European Central Bank (ECB) president Mario Draghi has said the Eurozone should make it easier for companies to fail in order to allow stuttering productivity in the region to accelerate, while his criticised the deregulatory impulses of Donald Trump in a thinly veiled attack.
He said: “Ensuring that failed firms are able to smoothly exit the market is key to enabling capital and labour to be allocated to where it can be more productively used.”
The ECB has continually pushed for structural reforms amongst EU countries, with Greece in particular forced to implement changes in exchange for financial assistance.
In a speech in Frankfurt Draghi pointed to the falling rate of “business churn”, the rate of businesses forming and closing since before the crisis as evidence of the decline in competitiveness in Eurozone industry.
The lack of competition means “capital misallocation has been rising”, Draghi said, with company insolvencies taking two years in the Eurozone – three times longer than the best performing nations.
He also pointed to failing firms which do not take up new technologies as a key inhibitor of productivity in the bloc.
Weak productivity growth since the global financial crisis has held back growth in the Eurozone as well as in other nations such as the UK.
Lagging productivity has become an increasingly prominent source of concern for economists, including central bankers, as the divide between firms on the frontier of technological progress and less efficient firms accelerates.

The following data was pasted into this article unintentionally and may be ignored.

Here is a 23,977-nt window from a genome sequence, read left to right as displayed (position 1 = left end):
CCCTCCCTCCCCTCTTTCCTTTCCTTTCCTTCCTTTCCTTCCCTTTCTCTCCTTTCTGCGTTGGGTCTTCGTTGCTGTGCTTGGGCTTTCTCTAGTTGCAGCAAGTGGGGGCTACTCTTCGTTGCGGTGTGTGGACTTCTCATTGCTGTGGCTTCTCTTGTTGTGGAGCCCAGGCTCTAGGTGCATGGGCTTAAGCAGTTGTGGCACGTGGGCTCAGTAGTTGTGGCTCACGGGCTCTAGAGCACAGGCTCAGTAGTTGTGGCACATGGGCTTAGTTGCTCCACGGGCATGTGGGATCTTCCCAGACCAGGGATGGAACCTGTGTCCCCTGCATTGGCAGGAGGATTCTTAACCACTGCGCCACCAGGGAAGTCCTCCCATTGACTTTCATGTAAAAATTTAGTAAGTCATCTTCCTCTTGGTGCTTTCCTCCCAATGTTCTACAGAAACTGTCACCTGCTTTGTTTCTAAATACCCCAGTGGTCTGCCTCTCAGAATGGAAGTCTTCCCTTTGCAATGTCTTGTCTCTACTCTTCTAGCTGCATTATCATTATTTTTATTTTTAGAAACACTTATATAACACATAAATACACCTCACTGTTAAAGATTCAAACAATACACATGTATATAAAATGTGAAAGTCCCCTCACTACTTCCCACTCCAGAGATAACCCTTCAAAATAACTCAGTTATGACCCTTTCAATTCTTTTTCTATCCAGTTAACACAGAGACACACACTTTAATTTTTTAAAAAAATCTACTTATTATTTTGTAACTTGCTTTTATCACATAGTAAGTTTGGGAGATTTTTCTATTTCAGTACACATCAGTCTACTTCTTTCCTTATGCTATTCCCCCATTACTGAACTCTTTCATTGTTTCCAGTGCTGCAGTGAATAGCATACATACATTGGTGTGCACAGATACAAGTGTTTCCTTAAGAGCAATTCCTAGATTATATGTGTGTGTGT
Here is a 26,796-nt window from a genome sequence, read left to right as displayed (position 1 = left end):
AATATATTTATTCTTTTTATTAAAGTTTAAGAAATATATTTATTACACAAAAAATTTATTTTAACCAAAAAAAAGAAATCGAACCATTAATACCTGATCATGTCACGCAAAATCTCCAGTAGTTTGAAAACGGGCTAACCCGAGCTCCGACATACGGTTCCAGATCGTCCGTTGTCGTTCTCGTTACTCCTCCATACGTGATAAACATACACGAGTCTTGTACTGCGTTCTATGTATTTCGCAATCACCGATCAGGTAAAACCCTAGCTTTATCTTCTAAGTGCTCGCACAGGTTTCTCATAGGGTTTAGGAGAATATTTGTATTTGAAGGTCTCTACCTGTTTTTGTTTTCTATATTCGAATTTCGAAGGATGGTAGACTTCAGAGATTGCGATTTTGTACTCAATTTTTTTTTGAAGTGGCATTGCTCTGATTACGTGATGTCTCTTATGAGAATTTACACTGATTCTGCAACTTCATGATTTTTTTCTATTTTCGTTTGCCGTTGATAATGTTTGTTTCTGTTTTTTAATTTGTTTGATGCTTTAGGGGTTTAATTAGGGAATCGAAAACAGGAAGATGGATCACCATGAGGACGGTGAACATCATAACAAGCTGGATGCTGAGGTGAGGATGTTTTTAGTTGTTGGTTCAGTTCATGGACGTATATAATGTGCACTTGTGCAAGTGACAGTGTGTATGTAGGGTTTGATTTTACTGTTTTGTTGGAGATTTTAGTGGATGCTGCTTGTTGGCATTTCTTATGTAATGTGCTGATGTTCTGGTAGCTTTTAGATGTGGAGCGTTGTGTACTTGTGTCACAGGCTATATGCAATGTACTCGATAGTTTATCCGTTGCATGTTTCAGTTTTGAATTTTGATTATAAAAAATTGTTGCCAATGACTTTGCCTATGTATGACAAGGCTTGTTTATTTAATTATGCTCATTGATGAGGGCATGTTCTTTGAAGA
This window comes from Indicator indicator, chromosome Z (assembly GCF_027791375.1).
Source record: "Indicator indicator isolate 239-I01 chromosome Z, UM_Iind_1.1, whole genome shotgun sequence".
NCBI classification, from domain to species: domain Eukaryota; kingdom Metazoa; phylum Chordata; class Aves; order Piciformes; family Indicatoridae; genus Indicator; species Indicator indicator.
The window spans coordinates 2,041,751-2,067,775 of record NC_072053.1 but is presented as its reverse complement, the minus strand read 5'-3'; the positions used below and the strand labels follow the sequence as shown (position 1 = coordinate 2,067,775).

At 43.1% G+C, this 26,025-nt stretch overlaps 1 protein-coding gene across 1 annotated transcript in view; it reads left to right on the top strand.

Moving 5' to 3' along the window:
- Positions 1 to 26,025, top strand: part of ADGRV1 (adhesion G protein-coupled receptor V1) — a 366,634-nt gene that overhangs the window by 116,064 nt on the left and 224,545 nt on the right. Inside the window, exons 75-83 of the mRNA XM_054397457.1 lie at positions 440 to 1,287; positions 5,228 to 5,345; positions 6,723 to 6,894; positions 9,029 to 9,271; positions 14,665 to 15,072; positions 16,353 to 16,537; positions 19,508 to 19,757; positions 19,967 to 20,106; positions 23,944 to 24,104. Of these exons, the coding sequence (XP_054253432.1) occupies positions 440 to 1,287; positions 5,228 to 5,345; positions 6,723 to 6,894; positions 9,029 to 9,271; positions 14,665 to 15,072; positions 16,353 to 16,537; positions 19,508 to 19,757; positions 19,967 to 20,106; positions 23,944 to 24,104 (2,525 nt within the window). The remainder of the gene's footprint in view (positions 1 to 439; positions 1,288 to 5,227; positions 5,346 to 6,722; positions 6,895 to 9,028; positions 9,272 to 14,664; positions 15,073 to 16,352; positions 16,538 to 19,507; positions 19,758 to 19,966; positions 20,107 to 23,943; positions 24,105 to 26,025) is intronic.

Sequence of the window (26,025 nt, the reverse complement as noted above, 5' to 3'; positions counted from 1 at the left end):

Draghi reiterated his call for “government support” of productivity-boosting innovations, including greater spending on research and development, which would “improve the ability of euro area firms to absorb more innovation.”
Meanwhile, Draghi’s colleague Sabine Lautenschlaeger hit out at people pushing for deregulation of the banking sector, with a thinly veiled dig at the administration of US President Donald Trump.
In a separate speech in Dublin Lautenschlaeger, an influential member of the ECB’s executive board, said bank regulators should learn from the financial crisis and avoid the temptation to relax rules in the rush to chase growth.
She said: “There are more and more voices calling for an easing of the rules – not just banks, of course, but also some politicians. My advice to them is: don’t weaken regulation just for a short-lived increase in growth prospects.”
During the US election campaign Trump repeatedly vowed to dismantle the Dodd Frank banking regulation. He blames the act, which was introduced following the financial crisis and subsequent bank bailouts, for slowing the pace of growth in the US economy.
Lautenschlaeger called for further efforts to consolidate global banking regulation, warning “against leaving the global regulatory wall unfinished or even tearing it down.”